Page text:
These work samples are drawn from two different
classrooms, but focus on the same concept of visualizing and representing
three dimensional objects in two dimensions.
In Sample 1, the teacher gave the following written instruction to
the students:
Andre built a shape with blocks. What would be the front view?
In Sample 2, the teacher gave the students Student Sheets 15 and 16
(from Seeing Solids and Silhouettes, a book in the series,
Investigations in Number, Data and Space, Dale Seymour Publications,
1995) which had these written instructions:
Choose two or three buildings. Draw their silhouettes from the front,
top, and right side. (Student Sheet 15)
Draw the front, top, and side silhouettes for three cube buildings.
Put the number of the building above its silhouettes. (Student Sheet
16)

Sample 1

These samples of student work
were produced under the following conditions: 
 alone 
in a group 
 in class 
as homework 
 with teacher feedback 
with peer feedback 
timed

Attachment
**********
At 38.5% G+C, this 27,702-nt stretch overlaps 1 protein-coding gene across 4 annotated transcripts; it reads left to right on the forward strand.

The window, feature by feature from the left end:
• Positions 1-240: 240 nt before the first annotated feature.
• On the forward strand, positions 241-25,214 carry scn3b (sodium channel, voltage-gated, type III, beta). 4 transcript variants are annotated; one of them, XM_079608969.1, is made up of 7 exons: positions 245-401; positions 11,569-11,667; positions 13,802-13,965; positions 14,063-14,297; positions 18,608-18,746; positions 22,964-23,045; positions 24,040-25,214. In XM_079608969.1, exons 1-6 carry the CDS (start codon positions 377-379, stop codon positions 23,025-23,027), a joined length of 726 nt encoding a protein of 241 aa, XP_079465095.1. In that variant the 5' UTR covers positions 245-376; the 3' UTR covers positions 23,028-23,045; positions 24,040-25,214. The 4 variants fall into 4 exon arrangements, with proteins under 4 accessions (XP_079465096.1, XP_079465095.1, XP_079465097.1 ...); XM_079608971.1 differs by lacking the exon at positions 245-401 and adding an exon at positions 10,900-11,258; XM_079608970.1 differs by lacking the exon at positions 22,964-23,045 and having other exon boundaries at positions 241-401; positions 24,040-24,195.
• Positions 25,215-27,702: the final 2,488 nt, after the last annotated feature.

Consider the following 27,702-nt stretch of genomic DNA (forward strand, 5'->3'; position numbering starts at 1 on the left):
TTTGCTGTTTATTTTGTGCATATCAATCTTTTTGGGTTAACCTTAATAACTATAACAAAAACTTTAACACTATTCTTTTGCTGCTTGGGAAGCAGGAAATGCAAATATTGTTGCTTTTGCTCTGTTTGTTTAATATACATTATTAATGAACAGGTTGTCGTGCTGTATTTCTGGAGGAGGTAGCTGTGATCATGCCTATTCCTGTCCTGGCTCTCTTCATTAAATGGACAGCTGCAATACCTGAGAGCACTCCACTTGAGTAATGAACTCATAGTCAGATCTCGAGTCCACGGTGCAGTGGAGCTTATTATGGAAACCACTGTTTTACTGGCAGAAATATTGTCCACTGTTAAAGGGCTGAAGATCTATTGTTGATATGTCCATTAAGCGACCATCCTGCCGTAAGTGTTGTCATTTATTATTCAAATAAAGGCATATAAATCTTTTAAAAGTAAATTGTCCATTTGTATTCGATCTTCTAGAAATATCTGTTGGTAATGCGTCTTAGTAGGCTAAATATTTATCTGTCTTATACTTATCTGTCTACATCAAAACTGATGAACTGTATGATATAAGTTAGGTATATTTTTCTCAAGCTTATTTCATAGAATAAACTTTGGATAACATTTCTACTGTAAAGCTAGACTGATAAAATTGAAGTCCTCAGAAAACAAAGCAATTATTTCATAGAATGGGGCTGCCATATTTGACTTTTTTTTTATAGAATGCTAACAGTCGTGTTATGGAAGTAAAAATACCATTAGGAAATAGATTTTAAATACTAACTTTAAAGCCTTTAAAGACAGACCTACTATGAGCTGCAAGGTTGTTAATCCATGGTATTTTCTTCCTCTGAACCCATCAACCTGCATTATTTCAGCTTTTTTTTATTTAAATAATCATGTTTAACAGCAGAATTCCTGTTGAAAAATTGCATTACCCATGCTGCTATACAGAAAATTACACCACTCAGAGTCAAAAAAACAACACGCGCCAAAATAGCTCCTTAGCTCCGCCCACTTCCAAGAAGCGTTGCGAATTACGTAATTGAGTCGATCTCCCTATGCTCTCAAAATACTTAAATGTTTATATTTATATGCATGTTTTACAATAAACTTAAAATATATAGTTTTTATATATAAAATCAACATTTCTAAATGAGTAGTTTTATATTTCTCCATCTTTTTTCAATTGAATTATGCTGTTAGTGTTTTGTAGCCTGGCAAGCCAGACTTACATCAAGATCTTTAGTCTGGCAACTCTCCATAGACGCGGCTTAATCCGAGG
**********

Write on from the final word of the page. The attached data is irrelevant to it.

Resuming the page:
opportunity for revision 
Both students were developing a New Standards Elementary Mathematics
Portfolio. Because of this, they knew the criteria in this system
for work that shows conceptual understanding. The criteria require
the students to use, represent, and explain the concept. The students
used the tasks as opportunities to show what they understood about
the concept of visualizing and representing three dimensional objects
in two dimensions.


Sample 1 was completed in Spanish in a
bilingual classroom. The translation was provided by the teacher.

Translation of Sample 1



Sample
2 includes a small mistake that does not detract from the evidence
of an overall understanding of this concept.
d
Geometry and Measurement Concepts:
The student uses many types of figures (…squares,…cubes…)
and identifies the figures by their properties, e.g., symmetry,
number of faces, two or three dimensionality, no right angles.

Sample 2

a
Mathematical Communication: The
student uses appropriate mathematical terms, vocabulary, and
language, based on prior conceptual work.
Sample
1 includes appropriate use of location words (e.g., “from
the right to the left”) and shape words (“cube”).
Sample
2 includes a good elementary definition of perspective, supported
by a clearly explained example.
Sample
2 includes some unnecessary and superfluous communication. While
this kind of communication is fairly common for students as
they develop their capacity to explain their thinking, reasoning,
and understanding, it does not add any mathematical communication
to the response.